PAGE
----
Can I Scan/Digitise printed material under Fair Dealing for Personal use?

It is probably reasonable for you to scan a copy of copyright material for your own personal use provided that it is within the guidelines for fair dealing outlined above.

Can I make a copy from electronic works for personal use or private study?

Access to and use of, the Library's subscription-based electronic resources is subject to individual contractual agreements and licenses with vendors. These agreements impose certain conditions and restrictions on use, all users of these resources must comply with the particular terms of use associated with the resource, especially those terms that specify restrictions on the amount you may download or store electronically.

In general most electronic resources give permission to:

  • read an article or book on screen
  • print a copy of an e-journal article, a chapter of a book, or database search results for personal use.
  • download a copy of an e-journal article, a chapter of a book, or database search results for personal use.

It is not permitted to:

  • use the information retrieved for commercial or business purposes
  • give your username and password to anyone else.
  • to download excessive portions of the resource into your own file-space or other electronic media
  • pass on any information retrieved to a person who is not authorised to use the resource or republish the material in any form
  • make multiple print or electronic copies of e-journal articles*
  • make e-journal articles available through a computer network without express permission of the rights holder*
  • remove, alter, or obscure any copyright notices or text from any e-journal article.

*Multiple copying of the same item is not permitted under copyright law or 'fair dealing' but is permitted in some circumstances within the terms of the University's HE license with the Copyright Licensing Agency (see below).

Copying for Persons with Disabilities

With the Copyright and Rights in Performances (Disability) Regulations 2014/1384 the Government have made it easier for disabled people to access materials that are protected by copyright. The change in the law has made the rules on what can be copied into an accessible format much broader so that a whole range of content, including films and broadcasts, can be reproduced in an accessible format for disabled people. It has also allows anyone who has an impairment that prevents them accessing copyright works will be able to benefit from the exception, not just visually-impaired people. However, it will only be legal to reproduce material if suitable accessible copies are not commercially available.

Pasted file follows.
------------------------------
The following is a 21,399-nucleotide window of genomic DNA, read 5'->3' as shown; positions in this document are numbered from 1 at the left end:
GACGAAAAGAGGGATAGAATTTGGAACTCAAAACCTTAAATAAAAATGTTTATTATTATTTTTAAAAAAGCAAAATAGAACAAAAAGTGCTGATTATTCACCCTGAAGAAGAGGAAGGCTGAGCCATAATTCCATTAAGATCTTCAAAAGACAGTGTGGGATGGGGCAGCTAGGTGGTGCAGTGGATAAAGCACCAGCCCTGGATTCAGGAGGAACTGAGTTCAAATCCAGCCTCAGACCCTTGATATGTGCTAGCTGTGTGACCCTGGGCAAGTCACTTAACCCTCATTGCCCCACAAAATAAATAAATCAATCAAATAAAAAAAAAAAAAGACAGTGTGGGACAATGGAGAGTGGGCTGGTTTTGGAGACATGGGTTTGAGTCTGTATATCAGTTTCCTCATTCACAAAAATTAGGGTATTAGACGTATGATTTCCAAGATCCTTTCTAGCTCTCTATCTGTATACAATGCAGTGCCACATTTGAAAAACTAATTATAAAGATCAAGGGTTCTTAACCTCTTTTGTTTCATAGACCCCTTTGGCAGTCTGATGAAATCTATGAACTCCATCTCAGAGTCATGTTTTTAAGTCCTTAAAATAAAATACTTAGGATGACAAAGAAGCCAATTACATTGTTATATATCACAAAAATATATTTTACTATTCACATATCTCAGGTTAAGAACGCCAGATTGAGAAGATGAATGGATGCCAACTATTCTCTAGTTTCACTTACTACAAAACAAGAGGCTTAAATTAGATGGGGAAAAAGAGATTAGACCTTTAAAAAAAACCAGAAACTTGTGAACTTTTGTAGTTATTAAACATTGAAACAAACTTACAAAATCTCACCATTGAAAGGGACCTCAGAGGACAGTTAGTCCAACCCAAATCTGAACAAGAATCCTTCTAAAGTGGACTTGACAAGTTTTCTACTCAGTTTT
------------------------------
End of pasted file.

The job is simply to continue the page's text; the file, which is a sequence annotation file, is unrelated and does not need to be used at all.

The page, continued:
See: Exceptions to copyright: accessible formats for disabled people

Crown copyright

Crown copyright exists in works 'made by Her Majesty or by an officer or servant of the Crown in the course of his duties' which includes material created by civil servants, ministers and government departments and agencies and includes material such as legislation, government codes of practice, Ordnance Survey mapping, government reports, official press releases, government forms and many public records.

Most material should feature a Crown copyright statement © Crown copyright.

Crown copyright work which has been published will have copyright protection for 50 years from the end of the year in which the work was published.

Unpublished works have a period of protection of 125 years from the end of the year in which the work was made or until 31 December 2039 (which is 50 years from the year in which the Copyright, Designs and Patents Act 1988 came into force).

Copyright in a work which has been assigned to the Crown lasts 70 years after the death of the person who created it.

The 'use and reuse' of Crown copyright material is managed by the Open Government Licence see: http://www.nationalarchives.gov.uk/doc/open-government-licence/version/3/

Further information on Crown Copyright and the OGL

National Archives:

Guidance Notes on Copyright & Crown Copyright

Crown Copyright FAQs

List of UK Crown bodies

Duration of Crown copyright flowchart

About the Open Government Licence

Open Government Licence: guidance for users

Useful links

Copyrightuser.org